Since the early 1980s financial and investor public relations have grown to fill the information supply gap and, in the process, have squeezed out non-City sources. In the 1980s and 1990s, corporate PR consultancy fee income rose eleven fold in real terms [vi]. Financial public relations was at the forefront of the PR industry’s expansion in that period, drawing the highest fees and being the largest professional section in the Institute of Public Relations (now CIPR). The specialist investor relations industry also developed to ensure further control of financial information flows. Several established PR professionals, many of them former financial journalists, stated that financial journalism was the most PR-dependent sector in national news and that the FT was the biggest user of it amongst the national press [vii].

Interviews with some 150 participants, including journalists, analysts, PR specialists and fund managers revealed several reasons why reporters were overly-dependent on those they reported on.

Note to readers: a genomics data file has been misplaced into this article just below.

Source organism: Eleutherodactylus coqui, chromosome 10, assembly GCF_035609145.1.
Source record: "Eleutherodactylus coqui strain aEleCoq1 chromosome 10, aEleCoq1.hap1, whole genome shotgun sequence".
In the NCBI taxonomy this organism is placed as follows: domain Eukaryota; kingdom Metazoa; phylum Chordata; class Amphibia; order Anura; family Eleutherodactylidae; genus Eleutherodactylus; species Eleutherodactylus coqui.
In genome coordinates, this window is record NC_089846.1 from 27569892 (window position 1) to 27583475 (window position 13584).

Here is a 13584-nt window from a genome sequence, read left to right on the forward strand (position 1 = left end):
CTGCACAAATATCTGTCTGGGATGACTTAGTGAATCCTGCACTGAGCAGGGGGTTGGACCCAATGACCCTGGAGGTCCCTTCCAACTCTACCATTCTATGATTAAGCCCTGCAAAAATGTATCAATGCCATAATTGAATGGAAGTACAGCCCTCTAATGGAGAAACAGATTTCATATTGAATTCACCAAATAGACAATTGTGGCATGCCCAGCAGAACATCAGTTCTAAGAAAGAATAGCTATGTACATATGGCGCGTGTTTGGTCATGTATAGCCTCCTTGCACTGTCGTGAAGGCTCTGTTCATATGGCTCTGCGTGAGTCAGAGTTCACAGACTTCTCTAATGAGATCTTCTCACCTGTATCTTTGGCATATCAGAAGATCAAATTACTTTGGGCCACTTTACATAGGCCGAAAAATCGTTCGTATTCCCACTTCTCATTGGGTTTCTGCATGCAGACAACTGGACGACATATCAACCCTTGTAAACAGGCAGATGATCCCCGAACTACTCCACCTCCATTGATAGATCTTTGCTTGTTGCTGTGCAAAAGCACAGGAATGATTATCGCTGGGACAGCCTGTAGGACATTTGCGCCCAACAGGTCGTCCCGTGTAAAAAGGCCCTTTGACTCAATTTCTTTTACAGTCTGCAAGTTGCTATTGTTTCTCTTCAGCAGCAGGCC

First, in contrast to Westminster politics, City leaders do not normally need to talk to a wider public via the news media. Reporters thus have little bargaining power. Second, the world of finance has become ever more technical, global and information-dense. This makes it very hard for journalists to keep up or be able to interpret events and trends. Third, financial and business news does not draw much public interest but does draw greater advertising revenues. Advertising, predominantly funded by and aimed at corporate elites, thus has greater sway in this area of news coverage. Fourth, other ‘independent’ sources of information and opinion for journalists, such as brokers’ analysts, are often equally dependent on the goodwill and information supply of those companies they report on. All of which makes financial journalists extremely dependent on the City itself, both for information and interpretation of that information, as well as for general access. As one financial journalist explained this makes it very hard to uncover much in the City: ‘You have to be very stubborn-minded to pursue an investigative story on your own. The companies don’t like it, the PRs don’t like it, the brokers are against it, and the City doesn’t want a knocking story’.